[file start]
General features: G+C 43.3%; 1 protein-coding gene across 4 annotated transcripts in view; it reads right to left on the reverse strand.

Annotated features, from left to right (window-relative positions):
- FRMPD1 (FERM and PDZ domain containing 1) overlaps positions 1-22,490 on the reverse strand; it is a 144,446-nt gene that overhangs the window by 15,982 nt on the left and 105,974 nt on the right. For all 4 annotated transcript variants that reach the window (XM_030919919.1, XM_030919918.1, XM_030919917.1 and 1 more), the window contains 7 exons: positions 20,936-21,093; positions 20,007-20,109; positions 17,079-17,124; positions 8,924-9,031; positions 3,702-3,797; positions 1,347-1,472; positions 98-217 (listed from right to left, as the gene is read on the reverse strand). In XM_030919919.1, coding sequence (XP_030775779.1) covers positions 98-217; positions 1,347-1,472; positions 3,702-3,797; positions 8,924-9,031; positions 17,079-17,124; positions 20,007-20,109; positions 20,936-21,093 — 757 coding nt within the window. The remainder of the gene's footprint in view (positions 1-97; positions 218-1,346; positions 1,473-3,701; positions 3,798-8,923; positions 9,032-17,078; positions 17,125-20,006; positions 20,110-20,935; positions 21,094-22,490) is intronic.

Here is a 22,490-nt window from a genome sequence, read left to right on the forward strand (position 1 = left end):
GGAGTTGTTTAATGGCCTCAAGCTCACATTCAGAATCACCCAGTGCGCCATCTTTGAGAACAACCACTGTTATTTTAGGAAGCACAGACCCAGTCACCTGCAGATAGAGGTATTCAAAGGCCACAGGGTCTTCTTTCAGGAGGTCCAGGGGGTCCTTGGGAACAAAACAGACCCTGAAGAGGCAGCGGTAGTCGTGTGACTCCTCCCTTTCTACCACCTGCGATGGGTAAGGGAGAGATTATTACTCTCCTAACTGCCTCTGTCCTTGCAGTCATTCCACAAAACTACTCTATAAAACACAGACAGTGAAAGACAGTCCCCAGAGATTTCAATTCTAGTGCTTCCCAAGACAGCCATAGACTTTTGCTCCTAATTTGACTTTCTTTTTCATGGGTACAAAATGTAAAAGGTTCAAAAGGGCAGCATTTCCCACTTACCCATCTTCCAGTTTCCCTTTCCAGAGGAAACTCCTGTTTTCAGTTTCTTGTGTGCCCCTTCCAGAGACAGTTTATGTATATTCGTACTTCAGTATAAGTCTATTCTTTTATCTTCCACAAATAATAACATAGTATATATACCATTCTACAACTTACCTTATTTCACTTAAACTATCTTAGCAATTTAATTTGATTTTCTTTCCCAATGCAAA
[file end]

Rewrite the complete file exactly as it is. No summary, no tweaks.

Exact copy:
General features: G+C 43.3%; 1 protein-coding gene across 4 annotated transcripts in view; it reads right to left on the reverse strand.

Annotated features, from left to right (window-relative positions):
- FRMPD1 (FERM and PDZ domain containing 1) overlaps positions 1-22,490 on the reverse strand; it is a 144,446-nt gene that overhangs the window by 15,982 nt on the left and 105,974 nt on the right. For all 4 annotated transcript variants that reach the window (XM_030919919.1, XM_030919918.1, XM_030919917.1 and 1 more), the window contains 7 exons: positions 20,936-21,093; positions 20,007-20,109; positions 17,079-17,124; positions 8,924-9,031; positions 3,702-3,797; positions 1,347-1,472; positions 98-217 (listed from right to left, as the gene is read on the reverse strand). In XM_030919919.1, coding sequence (XP_030775779.1) covers positions 98-217; positions 1,347-1,472; positions 3,702-3,797; positions 8,924-9,031; positions 17,079-17,124; positions 20,007-20,109; positions 20,936-21,093 — 757 coding nt within the window. The remainder of the gene's footprint in view (positions 1-97; positions 218-1,346; positions 1,473-3,701; positions 3,798-8,923; positions 9,032-17,078; positions 17,125-20,006; positions 20,110-20,935; positions 21,094-22,490) is intronic.

Here is a 22,490-nt window from a genome sequence, read left to right on the forward strand (position 1 = left end):
GGAGTTGTTTAATGGCCTCAAGCTCACATTCAGAATCACCCAGTGCGCCATCTTTGAGAACAACCACTGTTATTTTAGGAAGCACAGACCCAGTCACCTGCAGATAGAGGTATTCAAAGGCCACAGGGTCTTCTTTCAGGAGGTCCAGGGGGTCCTTGGGAACAAAACAGACCCTGAAGAGGCAGCGGTAGTCGTGTGACTCCTCCCTTTCTACCACCTGCGATGGGTAAGGGAGAGATTATTACTCTCCTAACTGCCTCTGTCCTTGCAGTCATTCCACAAAACTACTCTATAAAACACAGACAGTGAAAGACAGTCCCCAGAGATTTCAATTCTAGTGCTTCCCAAGACAGCCATAGACTTTTGCTCCTAATTTGACTTTCTTTTTCATGGGTACAAAATGTAAAAGGTTCAAAAGGGCAGCATTTCCCACTTACCCATCTTCCAGTTTCCCTTTCCAGAGGAAACTCCTGTTTTCAGTTTCTTGTGTGCCCCTTCCAGAGACAGTTTATGTATATTCGTACTTCAGTATAAGTCTATTCTTTTATCTTCCACAAATAATAACATAGTATATATACCATTCTACAACTTACCTTATTTCACTTAAACTATCTTAGCAATTTAATTTGATTTTCTTTCCCAATGCAAA